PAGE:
by CASSIDY SERGER '19
We all know why we celebrate Christmas and Halloween, but does anyone really know why we make New Year’s resolutions? Some argue that we do so because of tradition, but where did this tradition start, and why? Today, resolutions are not common anywhere except for western countries such as the United States and the United Kingdom. “We make resolutions in order to reach our full potential, to make ourselves better,” says Lizzie Jira ‘19. “I have no idea why where they came from, though,” she adds.
Resolutions may have gotten their start when the Babylonians made promises to their gods in the beginning of the year. These promises were not to better themselves, unlike the promises we make today. Most dealt with physical, concrete things. Common Babylonian promises included making more sacrifices to the gods, being loyal to the king, or working more. These promises were made at the New Year’s festival, Akitu.
The ancient Romans also made promises to their gods at the beginning of the year. These promises, like those of the Babylonians, were frequently to the gods. Roman senators pledged to do their jobs faithfully, and citizens often took an oath of loyalty to the emperor. Similarly, in medieval times, knights promised to continue to serve their rulers in the beginning of the year, renewing their knightship.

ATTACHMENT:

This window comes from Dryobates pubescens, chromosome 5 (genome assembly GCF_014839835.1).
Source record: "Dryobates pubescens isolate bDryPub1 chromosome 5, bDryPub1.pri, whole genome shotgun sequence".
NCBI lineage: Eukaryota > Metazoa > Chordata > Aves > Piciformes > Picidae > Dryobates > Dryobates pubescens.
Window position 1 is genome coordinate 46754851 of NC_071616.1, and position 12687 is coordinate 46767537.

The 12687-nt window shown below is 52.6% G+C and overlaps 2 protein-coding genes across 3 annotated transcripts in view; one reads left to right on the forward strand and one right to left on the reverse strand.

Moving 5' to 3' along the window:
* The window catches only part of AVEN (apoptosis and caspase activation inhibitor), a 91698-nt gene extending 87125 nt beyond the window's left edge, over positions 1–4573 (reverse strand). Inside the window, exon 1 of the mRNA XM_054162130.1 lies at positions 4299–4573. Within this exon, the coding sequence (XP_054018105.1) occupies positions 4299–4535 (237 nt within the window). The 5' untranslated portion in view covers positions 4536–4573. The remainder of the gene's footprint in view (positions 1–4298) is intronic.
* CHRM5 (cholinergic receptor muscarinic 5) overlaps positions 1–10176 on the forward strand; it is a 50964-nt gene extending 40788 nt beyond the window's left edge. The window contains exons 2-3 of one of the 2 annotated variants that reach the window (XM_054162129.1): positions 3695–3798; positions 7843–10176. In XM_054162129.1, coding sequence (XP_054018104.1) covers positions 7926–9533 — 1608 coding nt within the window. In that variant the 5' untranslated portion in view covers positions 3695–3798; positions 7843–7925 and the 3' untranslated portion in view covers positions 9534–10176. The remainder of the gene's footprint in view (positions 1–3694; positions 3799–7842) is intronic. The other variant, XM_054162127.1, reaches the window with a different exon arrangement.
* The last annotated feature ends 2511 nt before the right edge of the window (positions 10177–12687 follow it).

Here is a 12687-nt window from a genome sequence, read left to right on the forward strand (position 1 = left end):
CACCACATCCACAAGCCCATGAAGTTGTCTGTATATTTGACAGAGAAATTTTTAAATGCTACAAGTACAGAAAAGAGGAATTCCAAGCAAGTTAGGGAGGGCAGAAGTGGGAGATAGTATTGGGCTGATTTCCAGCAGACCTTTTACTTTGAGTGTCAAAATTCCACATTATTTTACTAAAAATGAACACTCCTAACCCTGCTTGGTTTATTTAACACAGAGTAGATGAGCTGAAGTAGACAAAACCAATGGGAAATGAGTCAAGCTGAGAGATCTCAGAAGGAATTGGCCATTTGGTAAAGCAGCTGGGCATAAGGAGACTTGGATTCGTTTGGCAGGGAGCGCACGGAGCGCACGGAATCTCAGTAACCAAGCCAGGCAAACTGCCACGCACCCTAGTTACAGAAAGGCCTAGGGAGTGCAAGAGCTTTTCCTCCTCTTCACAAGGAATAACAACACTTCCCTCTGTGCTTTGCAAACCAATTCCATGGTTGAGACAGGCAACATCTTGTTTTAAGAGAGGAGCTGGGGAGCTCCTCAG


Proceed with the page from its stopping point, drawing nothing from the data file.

However, current resolutions are probably a result of Lenten promises made by Christians. During Lent, Christians make a promise to give something up with the purpose of improving themselves by becoming more devoted to God. People again try to improve themselves at the beginning of the year.
Resolutions became common in America during the Great Depression of the 1930s, when about a quarter of Americans made resolutions. The practice became increasingly popular with time, and currently about 72% of Americans make one each year. Making resolutions is now considered a tradition by many people.
Another factor that causes people to make resolutions is the human inclination towards hope. People believe that they are able to accomplish their goals, and the idea of a new slate that comes with a new year propels their motivation even further. Maggie Mullaney '19, made a resolution this year. “My resolution this year is to be less mean and sarcastic because people always tell me I’m too mean and sarcastic,” she says.
Some people, however, are entirely against resolutions. Madison Booseveld ‘19, has never made a resolution in her life because “they are too hard to keep,” which is true for the majority of people. Out of all resolutions made each year, about 61% of resolutions do not last more than six months, and 92% do not last the entire year.
In short, resolutions have a long history. People have been making them since the days of ancient civilizations, and they are still a tradition today. While resolutions show that people hope for the best, these goals declared annually are rarely achieved.